We’d like to go on line with you but what will we do with these training manuals we bought?”  We hear this so often, and now I’m going to tell you.

The process of converting to blended learning or full online is more about transforming the content and activities to provide a better experience and improve skills.  I am going to outline the process for making this happen.

  1. Gather information
    • Review all the materials from the existing training.
    • Ask questions from all those involved in the skills you want to train.
  1.   Determine the problem you are wanting to fix (i.e. reps not managing time well), the measures of success, the audience and the objectives:
    • What is the business problem we are trying to solve with this training?
    • How will we know if our training is successful? What measure will we use?
    • Who is our target audience? Is it the same as the classroom training?  Do different parts of the audience need different training?
    • What do learners need to DO as a result of this training (critical question, not often asked)?
  1.   What’s good and not so good in the current training? Which are the choice bits we must keep in the online version?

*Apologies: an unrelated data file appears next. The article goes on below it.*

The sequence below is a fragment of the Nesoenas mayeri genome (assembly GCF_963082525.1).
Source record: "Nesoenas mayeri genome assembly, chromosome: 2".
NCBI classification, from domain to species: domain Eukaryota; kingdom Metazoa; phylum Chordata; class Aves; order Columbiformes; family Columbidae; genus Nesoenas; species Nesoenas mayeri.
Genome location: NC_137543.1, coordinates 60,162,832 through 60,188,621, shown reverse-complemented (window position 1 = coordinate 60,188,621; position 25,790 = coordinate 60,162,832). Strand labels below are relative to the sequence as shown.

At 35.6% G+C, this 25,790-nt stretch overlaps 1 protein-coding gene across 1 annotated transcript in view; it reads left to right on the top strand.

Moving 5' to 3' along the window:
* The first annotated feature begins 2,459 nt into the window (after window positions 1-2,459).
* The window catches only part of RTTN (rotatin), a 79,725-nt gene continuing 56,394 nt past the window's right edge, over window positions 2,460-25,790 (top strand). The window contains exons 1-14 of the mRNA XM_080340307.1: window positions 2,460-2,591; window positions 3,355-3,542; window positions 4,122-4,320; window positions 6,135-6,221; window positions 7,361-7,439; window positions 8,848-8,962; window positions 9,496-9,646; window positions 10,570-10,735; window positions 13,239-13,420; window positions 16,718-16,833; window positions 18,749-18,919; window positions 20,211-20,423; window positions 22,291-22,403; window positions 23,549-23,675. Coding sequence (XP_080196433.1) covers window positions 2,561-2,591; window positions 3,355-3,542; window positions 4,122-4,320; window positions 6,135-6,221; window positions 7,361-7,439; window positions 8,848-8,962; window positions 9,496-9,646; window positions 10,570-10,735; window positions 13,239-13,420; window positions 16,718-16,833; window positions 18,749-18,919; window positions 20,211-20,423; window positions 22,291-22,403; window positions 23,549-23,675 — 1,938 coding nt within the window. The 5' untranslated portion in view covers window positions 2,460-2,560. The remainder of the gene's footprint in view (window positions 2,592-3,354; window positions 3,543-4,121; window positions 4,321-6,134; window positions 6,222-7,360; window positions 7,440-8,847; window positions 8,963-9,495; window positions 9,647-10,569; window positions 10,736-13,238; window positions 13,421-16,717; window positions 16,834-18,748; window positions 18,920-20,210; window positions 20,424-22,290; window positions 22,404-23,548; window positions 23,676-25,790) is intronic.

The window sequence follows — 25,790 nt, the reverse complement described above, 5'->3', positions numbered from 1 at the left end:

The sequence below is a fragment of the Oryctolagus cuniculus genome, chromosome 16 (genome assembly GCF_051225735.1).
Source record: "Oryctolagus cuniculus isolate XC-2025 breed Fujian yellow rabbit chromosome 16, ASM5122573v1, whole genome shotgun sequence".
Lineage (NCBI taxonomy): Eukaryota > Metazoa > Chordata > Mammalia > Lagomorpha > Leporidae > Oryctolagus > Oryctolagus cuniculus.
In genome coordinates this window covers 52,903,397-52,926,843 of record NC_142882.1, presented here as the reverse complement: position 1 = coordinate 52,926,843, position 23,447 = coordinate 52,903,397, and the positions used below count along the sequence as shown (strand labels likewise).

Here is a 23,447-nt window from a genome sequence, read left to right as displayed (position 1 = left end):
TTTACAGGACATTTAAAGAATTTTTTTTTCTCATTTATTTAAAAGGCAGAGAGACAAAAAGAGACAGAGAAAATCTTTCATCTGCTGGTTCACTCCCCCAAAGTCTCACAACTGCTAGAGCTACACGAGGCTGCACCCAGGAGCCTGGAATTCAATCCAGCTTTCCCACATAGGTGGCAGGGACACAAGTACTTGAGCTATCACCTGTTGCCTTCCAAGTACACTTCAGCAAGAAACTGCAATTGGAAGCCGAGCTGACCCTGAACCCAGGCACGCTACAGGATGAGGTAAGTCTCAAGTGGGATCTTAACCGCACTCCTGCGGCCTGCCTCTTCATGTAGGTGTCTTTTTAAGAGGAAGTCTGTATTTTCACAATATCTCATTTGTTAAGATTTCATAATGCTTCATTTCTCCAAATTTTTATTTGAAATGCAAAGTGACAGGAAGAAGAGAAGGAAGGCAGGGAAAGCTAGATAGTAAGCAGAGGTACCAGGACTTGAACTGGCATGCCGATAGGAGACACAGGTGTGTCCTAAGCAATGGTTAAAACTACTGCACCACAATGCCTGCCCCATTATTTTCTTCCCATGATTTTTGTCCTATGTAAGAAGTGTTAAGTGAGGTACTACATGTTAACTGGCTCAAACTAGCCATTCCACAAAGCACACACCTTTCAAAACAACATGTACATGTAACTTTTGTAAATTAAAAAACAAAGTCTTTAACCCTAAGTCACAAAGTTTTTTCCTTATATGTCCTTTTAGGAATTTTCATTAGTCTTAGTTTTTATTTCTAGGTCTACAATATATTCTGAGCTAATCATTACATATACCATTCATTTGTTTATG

• What currently is NOT working in the classroom training? What needs to change?
    • What do classroom trainers add to the training that isn’t reflected in the written materials? (As an ex-classroom trainer for many years I find this a very relevant question)
    • What are the common errors learners make regarding this material? What are the consequences if they make mistakes?
  1.   Format

Decide with the stakeholder whether they want a blended course or all online.  This decision will be dictated by budget and the audience to be reached.  The need to move to online is often based on the need to scale up; the trainers just can’t reach everyone needed in person.

  1.   Duration
    • Determine how long the course will be. Realistically, you may have to adjust this for the budget and other logistical concerns
    • Converting training to self-paced learning cuts the time in half.
    • Example: If the classroom version was for four hours, assume the online version will be about 2 hours, or 4 times 30 minutes.

 

  1.   Blended Learning

If you’re really looking at converting say, a three-day course you might not want nine hours of eLearning.  A blended learning approach may be more effective.  You can still scale up and help trainers reach more people by doing shorter live sessions combined with self-paced content.

Example:  If we convert a 3-day classroom training course to blended learning, I start with the same 18 hours of content as before.  I determine that about two thirds of the content are primarily information and foundational concepts that would be easy to create and practice in eLearning.  That gives me 6 hours of self-paced eLearning.

The rest will be 6 hours of classroom training which will be one day.

What originally took learners nearly a full week including travel time, now will take them 12 hours and no travel time if the trainers if the only one that travels.  The financial benefits of self-paced online learning become immediately obvious.